CONTACT: Barry Costa-Pierce, Director, Rhode Island Sea Grant Program, (O) 401-874-6802, Email: bcp@gso.uri.edu

Sea Grant people in the news:
Thoroughgood, O'Neill, Clark in National Spotlight

Delaware Sea Grant Director Carolyn Thoroughgood has been named to the Science Advisory Panel of the new presidentially appointed U.S. Commission on Ocean Policy. The Panel, mandated by the Oceans Act of 2000, will provide expert scientific counsel and assistance to the Commission in its development of recommendations for a comprehensive national ocean policy. She also is currently serving as Acting President of the Consortium for Oceanographic Research and Education.

New York Sea Grant Coastal Resources Specialist Chuck O'Neill, Jr. has been appointed to a select committee that advises the National Invasive Species Council (NISC). The Invasive Species Advisory Committee (ISAC) makes recommendations to NISC regarding invasive species and diseases, such as zebra mussels, the Asian longhorn beetle, purple loosestrife, and evergreen rust, causing environmental, agricultural, and economic damage.

Virginia Sea Grant Educator Vicki Clark is serving as President of the National Marine Educators Association and chairing the organization's annual meeting this week in New London, CT. About 400 marine education specialists from around the nation, including 30 Sea Grant representatives, are attending the weeklong conference.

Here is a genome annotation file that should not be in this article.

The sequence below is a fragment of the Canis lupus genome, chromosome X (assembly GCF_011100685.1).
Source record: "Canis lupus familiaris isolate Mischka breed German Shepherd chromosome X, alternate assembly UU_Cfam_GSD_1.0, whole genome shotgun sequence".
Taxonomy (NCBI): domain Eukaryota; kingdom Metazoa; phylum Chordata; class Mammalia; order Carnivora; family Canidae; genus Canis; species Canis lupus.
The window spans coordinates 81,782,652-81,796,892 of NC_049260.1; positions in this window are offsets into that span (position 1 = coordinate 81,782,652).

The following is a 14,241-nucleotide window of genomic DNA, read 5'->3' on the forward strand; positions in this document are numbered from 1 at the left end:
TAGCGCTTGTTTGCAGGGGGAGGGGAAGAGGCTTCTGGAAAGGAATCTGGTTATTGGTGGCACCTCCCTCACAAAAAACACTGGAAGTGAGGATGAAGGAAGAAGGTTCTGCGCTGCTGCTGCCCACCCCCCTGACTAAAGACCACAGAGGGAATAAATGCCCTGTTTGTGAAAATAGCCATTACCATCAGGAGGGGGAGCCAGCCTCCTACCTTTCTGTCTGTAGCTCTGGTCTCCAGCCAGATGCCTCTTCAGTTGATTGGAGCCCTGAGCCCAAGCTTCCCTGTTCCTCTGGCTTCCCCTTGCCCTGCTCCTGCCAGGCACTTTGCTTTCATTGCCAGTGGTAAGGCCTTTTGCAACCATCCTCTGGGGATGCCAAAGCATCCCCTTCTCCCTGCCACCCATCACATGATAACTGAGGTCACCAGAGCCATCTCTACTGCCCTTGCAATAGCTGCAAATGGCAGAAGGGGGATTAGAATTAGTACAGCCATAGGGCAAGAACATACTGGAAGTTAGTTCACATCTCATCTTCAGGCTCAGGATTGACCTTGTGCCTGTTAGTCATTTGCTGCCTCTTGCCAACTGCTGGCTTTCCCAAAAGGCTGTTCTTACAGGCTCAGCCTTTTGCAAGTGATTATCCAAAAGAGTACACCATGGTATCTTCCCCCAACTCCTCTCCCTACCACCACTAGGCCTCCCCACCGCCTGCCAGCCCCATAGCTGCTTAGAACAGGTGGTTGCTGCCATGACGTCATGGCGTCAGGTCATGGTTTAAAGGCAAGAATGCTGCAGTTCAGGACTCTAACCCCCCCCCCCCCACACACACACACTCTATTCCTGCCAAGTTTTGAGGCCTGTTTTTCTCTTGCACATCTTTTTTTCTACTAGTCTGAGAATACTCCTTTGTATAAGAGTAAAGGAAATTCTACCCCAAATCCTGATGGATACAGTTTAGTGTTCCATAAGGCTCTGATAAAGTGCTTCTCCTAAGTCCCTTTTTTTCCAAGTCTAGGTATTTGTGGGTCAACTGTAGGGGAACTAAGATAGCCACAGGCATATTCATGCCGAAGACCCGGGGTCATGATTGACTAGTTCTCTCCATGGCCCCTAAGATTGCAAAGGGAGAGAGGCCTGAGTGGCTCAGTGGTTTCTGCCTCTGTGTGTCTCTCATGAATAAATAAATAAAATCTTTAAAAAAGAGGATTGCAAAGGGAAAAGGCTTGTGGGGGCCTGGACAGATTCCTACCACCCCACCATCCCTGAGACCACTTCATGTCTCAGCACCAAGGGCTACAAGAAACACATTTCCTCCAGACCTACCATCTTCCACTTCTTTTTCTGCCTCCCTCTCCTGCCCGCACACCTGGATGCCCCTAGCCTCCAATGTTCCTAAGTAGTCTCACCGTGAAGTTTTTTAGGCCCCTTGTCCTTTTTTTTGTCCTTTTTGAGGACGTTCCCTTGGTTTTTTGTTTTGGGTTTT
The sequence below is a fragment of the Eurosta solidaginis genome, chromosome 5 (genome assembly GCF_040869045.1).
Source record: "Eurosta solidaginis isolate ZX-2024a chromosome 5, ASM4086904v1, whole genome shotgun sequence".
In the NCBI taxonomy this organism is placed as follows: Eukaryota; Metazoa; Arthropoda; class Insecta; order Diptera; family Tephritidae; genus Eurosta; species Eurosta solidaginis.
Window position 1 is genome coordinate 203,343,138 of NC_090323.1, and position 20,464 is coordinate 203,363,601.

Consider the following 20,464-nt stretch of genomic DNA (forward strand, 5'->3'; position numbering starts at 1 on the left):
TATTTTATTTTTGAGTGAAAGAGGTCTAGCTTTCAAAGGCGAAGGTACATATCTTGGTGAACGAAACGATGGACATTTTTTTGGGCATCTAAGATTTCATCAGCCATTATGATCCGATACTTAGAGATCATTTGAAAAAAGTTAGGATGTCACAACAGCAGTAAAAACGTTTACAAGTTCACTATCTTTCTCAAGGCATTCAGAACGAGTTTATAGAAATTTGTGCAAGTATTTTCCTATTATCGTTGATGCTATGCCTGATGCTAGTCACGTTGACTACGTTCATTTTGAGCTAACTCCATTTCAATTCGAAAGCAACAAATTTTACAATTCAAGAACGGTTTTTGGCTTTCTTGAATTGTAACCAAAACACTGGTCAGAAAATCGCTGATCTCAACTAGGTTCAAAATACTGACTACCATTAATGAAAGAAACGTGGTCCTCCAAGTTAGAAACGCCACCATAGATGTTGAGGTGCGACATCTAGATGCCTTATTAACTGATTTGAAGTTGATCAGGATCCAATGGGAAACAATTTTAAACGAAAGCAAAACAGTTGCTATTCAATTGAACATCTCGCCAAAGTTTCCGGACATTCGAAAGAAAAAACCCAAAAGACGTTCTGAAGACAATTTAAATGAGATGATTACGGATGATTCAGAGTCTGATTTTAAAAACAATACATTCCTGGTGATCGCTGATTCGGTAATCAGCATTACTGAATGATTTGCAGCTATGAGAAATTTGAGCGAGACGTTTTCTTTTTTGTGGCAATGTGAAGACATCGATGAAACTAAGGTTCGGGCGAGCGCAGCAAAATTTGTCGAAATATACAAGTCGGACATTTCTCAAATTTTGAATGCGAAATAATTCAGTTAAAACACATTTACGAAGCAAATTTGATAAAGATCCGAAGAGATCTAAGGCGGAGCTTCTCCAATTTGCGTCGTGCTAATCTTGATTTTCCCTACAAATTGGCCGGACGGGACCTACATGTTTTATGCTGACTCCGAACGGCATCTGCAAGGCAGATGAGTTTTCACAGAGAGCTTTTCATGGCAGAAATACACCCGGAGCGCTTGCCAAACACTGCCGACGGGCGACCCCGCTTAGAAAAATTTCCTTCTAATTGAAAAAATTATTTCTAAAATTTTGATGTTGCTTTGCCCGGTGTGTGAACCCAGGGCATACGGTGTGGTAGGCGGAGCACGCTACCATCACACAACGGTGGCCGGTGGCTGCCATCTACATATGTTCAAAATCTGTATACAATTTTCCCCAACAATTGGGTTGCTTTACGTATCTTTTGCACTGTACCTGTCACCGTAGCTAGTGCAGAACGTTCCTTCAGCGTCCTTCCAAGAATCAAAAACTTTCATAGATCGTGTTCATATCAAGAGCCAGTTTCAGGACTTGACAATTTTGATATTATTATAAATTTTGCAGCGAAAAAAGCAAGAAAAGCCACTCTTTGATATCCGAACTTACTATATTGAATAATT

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Sea Grant is a nationwide network of 30 university-based programs that works with coastal communities and is supported by NOAA. Sea Grant research and outreach programs promote better understanding, conservation, and use of America's coastal resources. For more information about Sea Grant visit the Sea Grant Media Center Website at: www.seagrantnews.org, which includes on-line keyword searchable database of academic experts in over 30 topical areas.